The 1973 pilot introduced us to the surreal adventures and whimsical musings of three older men and their friends who refused to behave according to the conventions laid down for people of their age. It presented people d'un certain âge as independent, sometimes bolshie and always with a touch of Yorkshire grit.
What Summer Wine never did was display nastiness or agression, which is where it parts company with Strictly. The bullying and subsequent resignation of John Sergeant from the dancing show in 2008 was the predatory atmosphere of the BBC in microcosm, and displayed the ageist culture that dominates the Corporation in all its ugliness.
Last year, however, Ann Widdicombe entered and was totally unfazed by nastiness and condescension. This year Edwina Currie answered a question about how she’d deal with the judges with the observation that she’d been shouted at by Margaret Thatcher.
Currie [right] was voted out on Sunday, which I found a great shame: not only did I enjoy her dancing, but it’s always good to see people who are famous for something, as opposed to being famous for merely being famous. What has Nancy dell’Olio, her rival, actually done that doesn’t involve the reflected glory of the men she’s been photographed beside? Edwina, in contrast, not only had her Parliamentary career but performed the political equivalent of jumping on a grenade when she broke silence in 1988 about potentially deadly salmonella in eggs.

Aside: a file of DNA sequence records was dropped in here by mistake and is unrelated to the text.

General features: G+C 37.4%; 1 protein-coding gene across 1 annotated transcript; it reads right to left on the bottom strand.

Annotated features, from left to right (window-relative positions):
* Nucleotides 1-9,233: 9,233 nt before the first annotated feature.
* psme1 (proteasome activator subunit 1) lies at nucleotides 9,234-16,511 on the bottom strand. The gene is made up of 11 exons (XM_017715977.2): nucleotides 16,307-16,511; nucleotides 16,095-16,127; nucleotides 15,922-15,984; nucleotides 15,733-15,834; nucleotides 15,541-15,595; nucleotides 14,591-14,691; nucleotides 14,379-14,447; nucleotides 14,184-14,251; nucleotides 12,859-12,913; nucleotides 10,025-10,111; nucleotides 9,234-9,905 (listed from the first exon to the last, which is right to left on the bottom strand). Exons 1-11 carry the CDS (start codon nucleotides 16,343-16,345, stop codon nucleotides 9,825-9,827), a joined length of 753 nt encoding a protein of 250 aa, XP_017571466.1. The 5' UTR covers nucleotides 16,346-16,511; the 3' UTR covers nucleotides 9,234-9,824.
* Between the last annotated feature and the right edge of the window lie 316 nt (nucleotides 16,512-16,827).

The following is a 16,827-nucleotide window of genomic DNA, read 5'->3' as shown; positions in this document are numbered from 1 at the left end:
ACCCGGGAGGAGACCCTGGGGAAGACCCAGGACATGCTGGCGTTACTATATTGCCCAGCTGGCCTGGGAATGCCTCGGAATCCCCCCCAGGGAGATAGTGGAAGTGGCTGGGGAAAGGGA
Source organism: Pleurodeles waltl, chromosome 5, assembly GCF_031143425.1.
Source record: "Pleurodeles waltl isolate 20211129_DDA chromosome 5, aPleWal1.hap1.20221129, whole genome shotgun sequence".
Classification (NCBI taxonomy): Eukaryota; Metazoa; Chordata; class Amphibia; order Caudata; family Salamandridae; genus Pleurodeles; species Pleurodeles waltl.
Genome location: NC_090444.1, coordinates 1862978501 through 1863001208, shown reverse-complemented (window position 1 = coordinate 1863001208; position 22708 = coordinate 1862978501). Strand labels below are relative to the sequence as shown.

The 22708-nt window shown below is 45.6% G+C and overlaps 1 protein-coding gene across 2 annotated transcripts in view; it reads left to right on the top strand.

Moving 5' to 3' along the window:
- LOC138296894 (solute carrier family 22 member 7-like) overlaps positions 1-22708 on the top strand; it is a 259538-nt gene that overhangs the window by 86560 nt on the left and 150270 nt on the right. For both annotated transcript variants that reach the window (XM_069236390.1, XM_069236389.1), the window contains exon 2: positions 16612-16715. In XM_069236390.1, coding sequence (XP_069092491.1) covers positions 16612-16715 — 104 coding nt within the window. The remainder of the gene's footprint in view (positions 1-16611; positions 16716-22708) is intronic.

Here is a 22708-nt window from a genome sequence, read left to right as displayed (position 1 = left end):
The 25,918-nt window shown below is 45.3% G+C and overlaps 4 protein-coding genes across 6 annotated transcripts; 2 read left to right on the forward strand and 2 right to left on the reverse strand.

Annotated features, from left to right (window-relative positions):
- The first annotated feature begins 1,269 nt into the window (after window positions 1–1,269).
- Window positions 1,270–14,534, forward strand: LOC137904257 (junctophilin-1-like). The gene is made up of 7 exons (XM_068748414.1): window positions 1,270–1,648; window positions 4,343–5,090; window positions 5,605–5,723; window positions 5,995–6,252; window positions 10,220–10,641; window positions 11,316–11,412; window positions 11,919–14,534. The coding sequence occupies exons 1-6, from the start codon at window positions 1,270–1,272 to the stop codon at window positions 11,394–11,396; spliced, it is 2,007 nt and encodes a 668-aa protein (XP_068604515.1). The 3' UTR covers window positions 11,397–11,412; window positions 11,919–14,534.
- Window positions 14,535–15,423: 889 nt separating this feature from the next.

In fact, she’s a strong woman of the type that scriptwriter Roy Clarke loved to put in Summer Wine. Will there be a role for her should he resurrect the series?